As a strategy to tackle this poverty, Trócaire has partnered with women-led local organisations promoting economic empowerment in the region, supporting women to purchase livestock and set up their own small businesses. 

One such partner is Duterimbere Microfinance SA, which has given support to Consilde Mukamudodo, who we are visiting today.

As we walk up the hill to Consilde’s compound, we find that she is not waiting to receive us. She is working. In fact, while we are there, she doesn’t stop working.

The only time she stops is to take out her microfinance book, where all loans and repayments are recorded, and again to pose for one quick photo! 


Rwanda uses ‘Ubudehe Categories’ to classify income levels for the purpose of social welfare support. 

In 2006, Consilde would have been assigned to Ubudehe Category 1 – the lowest out of four categories, based on her household’s economic status. 

People in Category 1 are defined as: ‘Families who do not own a house and can hardly afford basic needs.’ 

At that time for Consilde every day was a struggle to survive, to find work and buy food. 

But, thankfully she did find a job serving sorghum beer.

Through that work, she saw the high demand for sorghum and came up with the idea to set up her own sorghum processing microbusiness.

Through membership of a community solidarity group, she secured her first loan for 10,000 Rwandan Francs – the equivalent of € 11. 

consilde mukamudodo at workConsilde hard at work to fill a new order. November 2016.

Consilde set up her first business and clients started coming to her for sorghum. She soon found that the demand for her sorghum was higher than what she could produce herself, so she hired a helper. 

Since then, with the help of Duterimbere Microfinance SA, Consilde has successfully taken and repaid 10 loans. 

With this she has bought chickens, a pig, and a cow, greatly improving her family’s food security. 

Consilde has also been able to buy a home for herself and her husband, who now works as a guard in the local medical centre, and their three children all go to school.

In addition, Consilde has bought another property in her compound, which she has renovated and is now going to rent out. 

Consilde manages the sorghum business, the livestock, and the property for rent... but she also has new ideas for other businesses. 

She and other community members have established their own community savings and lending group, which provides microloans to three different member of the group each week. 

The members of the group are committed to this work and they are happy to do it independently of Duterimbere Microfinance SA – a testament to their individual empowerment journeys and the overall sustainability of the microfinance initiative. 

By the end of my visit I am utterly in awe of Consilde, who continues to work away as she speaks to us. Her strength, resilience and energy are inspiring.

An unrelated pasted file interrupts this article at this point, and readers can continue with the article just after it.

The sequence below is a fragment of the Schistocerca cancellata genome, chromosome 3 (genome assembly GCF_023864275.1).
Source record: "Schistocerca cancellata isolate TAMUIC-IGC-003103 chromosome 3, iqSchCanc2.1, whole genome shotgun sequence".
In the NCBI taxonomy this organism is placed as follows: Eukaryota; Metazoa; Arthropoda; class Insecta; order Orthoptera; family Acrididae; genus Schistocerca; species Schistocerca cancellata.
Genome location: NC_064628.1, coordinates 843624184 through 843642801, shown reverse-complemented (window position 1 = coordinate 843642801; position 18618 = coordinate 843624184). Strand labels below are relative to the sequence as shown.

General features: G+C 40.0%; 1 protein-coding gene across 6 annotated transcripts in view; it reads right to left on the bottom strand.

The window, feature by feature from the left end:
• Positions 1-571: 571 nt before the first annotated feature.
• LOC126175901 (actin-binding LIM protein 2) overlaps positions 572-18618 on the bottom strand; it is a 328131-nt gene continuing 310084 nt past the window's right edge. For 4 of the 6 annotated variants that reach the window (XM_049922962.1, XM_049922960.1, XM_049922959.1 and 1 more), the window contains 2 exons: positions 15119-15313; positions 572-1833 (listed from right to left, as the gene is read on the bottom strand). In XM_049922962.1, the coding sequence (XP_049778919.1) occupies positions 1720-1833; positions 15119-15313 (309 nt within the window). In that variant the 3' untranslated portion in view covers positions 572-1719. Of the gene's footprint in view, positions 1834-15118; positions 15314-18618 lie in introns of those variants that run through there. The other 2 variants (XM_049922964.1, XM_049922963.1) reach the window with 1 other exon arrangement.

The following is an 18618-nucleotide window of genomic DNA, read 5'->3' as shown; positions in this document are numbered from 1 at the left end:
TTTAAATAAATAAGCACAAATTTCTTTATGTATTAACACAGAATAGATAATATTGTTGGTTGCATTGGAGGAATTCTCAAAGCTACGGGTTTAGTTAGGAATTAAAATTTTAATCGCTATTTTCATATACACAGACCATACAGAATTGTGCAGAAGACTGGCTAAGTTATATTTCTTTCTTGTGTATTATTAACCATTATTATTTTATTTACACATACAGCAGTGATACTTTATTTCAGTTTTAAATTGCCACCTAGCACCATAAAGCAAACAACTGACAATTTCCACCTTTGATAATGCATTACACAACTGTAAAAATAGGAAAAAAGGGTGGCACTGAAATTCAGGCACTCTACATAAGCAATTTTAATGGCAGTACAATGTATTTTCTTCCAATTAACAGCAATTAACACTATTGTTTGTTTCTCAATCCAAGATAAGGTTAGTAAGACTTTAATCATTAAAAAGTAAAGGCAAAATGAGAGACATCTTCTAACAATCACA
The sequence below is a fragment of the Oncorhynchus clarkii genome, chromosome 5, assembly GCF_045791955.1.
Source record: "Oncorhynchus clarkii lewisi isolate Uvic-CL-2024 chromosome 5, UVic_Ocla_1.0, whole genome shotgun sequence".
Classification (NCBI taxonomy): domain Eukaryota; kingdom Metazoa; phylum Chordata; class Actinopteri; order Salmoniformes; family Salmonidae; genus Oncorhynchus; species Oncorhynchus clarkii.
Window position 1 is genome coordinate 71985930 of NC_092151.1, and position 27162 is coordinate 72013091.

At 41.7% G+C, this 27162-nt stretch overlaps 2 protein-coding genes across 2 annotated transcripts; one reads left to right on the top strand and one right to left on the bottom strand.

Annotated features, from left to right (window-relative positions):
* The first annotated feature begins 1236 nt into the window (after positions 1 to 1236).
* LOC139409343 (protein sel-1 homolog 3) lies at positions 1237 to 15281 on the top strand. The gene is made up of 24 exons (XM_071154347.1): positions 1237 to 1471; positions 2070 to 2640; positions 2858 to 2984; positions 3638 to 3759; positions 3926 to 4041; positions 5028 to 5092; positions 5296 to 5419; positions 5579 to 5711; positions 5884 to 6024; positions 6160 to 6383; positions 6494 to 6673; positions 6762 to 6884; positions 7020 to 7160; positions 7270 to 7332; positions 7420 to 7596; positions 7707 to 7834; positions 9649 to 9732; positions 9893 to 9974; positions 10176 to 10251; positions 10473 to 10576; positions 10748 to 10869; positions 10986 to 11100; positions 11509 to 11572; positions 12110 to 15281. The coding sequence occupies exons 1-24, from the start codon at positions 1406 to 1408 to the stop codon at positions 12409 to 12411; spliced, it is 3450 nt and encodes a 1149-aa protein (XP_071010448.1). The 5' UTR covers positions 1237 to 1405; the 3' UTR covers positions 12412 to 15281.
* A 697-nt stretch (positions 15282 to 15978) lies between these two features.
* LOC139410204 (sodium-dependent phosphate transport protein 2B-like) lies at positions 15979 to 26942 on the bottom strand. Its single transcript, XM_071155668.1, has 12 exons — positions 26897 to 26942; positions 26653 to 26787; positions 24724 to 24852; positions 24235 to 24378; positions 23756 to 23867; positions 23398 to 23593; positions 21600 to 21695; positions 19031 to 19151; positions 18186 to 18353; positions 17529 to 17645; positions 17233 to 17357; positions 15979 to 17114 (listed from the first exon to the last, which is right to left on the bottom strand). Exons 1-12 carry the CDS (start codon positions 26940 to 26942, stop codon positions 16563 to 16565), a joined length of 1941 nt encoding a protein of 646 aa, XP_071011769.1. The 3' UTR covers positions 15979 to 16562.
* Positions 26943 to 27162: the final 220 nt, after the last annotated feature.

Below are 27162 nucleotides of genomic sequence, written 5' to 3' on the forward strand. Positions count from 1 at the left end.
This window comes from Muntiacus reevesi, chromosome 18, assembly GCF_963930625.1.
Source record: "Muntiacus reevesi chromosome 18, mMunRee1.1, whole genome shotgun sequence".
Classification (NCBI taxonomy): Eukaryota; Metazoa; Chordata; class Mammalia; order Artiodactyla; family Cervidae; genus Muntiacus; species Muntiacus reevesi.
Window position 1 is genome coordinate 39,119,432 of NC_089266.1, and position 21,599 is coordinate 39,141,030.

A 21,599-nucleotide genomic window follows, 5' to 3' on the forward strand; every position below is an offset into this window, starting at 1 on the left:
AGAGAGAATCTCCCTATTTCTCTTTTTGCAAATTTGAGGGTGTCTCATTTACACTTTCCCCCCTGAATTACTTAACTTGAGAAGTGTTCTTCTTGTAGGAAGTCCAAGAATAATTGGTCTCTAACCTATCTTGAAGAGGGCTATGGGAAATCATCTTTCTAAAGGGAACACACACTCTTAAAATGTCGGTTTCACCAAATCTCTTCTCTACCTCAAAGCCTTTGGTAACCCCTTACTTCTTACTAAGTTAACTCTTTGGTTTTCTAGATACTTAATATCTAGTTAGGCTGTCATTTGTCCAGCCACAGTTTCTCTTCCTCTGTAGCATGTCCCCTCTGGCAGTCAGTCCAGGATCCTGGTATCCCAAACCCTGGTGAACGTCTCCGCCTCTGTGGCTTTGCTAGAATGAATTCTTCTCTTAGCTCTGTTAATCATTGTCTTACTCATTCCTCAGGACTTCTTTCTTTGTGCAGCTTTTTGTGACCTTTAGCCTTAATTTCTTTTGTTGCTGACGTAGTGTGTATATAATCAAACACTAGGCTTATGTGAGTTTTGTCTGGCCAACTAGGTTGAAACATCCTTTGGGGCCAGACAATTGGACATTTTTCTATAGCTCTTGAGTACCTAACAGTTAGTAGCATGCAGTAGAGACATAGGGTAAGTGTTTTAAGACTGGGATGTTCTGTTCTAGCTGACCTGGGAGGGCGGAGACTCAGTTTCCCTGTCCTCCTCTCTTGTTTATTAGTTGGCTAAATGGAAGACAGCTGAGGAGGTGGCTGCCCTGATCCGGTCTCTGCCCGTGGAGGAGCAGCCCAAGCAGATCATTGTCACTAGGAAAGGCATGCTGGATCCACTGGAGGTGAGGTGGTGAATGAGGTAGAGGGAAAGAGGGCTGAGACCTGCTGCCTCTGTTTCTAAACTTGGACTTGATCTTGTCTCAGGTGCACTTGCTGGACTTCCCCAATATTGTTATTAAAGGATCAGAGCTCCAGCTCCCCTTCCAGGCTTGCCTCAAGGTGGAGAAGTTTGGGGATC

Consilde proudly informs us that she is now in Ubudehe Category 3, which is defined as including: ‘Those who have a job and farmers who go beyond subsistence farming to produce a surplus which can be sold. The latter also includes those with small and medium enterprises who can provide employment to dozens of people.’

What a transformation she has experienced!

Trócaire’s work with microfinance institutions in Rwanda is a pillar of our Women’s Empowerment and Resource Rights programmes. With its activities Trócaire supports the empowerment of poor and marginalised people, enabling them to claim their rights and live free from poverty. 

You can support inspiring women like Consilde this Christmas with the Trócaire Gift of Support for Entrepreneurs.

December 13, 2016

Ceann Comhairle launches the ‘Project for Africa’ with Trócaire

Ceann Comrailhe, Ethiopian Ambassador, Mary KennedyCeann Comhairle, Seán Ó Fearghaíl TD, Lela-alem Gebreyohannes, Ethiopian Ambassador to Ireland, and RTÉ broadcaster Mary Kennedy at launch of  ‘Ceann Comhairle Project for Africa’ at Newbridge Silverware Visitor Centre on 12 December.

The Ceann Comhairle, Seán Ó Fearghaíl TD, last night launched the ‘Ceann Comhairle Project for Africa’, a special fund which aims to raise an initial €50,000 for Trócaire to tackle drought and urgent need in northern Ethiopia.
RTÉ broadcaster Mary Kennedy officially launched the Project at Newbridge Silverware Visitor Centre in Newbridge, Co. Kildare and urged local businesses to support the fund.

The Ceann Comhairle, Sean Ó Fearghaíl TD, said that he hoped the fund would allow Trócaire to bring support to 7,000 people in drought-affected areas of Ethiopia.
“I have seen for myself the devastating effects on millions of people facing extreme food shortages in communities vulnerable to drought and so, as sponsor of this project, I am pleased to launch this new and innovative ‘Ceann Comhairle Project for Africa’,” he said.

“Through charitable donations, this project aims to put in place a long term response to the impact of climate change on vulnerable communities in the Enderta District in Tigray northern Ethiopia. People there simply do not have enough food to live and it is hoped that this project will directly benefit 1200 families, or 7000 individuals. It is about introducing sustainability for the most vulnerable communities in Ethiopia through building irrigation systems that will ensure that farmers have at least the minimum amount of water to grow and harvest crops.”

Sean Farrell of Trócaire thanked the Ceann Comhairle for his determination to support the organisation’s work in Ethiopia:
“There are currently over nine million people in Ethiopia facing food shortages due to drought. The Ceann Comhairle Project for Africa fund will greatly help us to build irrigation and supports that can ensure that people do not face this situation again. We are delighted that the Ceann Comhairle has chosen to work with Trócaire on this very special project and would like to thank everybody who has expressed an interest in supporting this initiative.”
To support the Ceann Comhairle Project for Africa fund please email [email protected]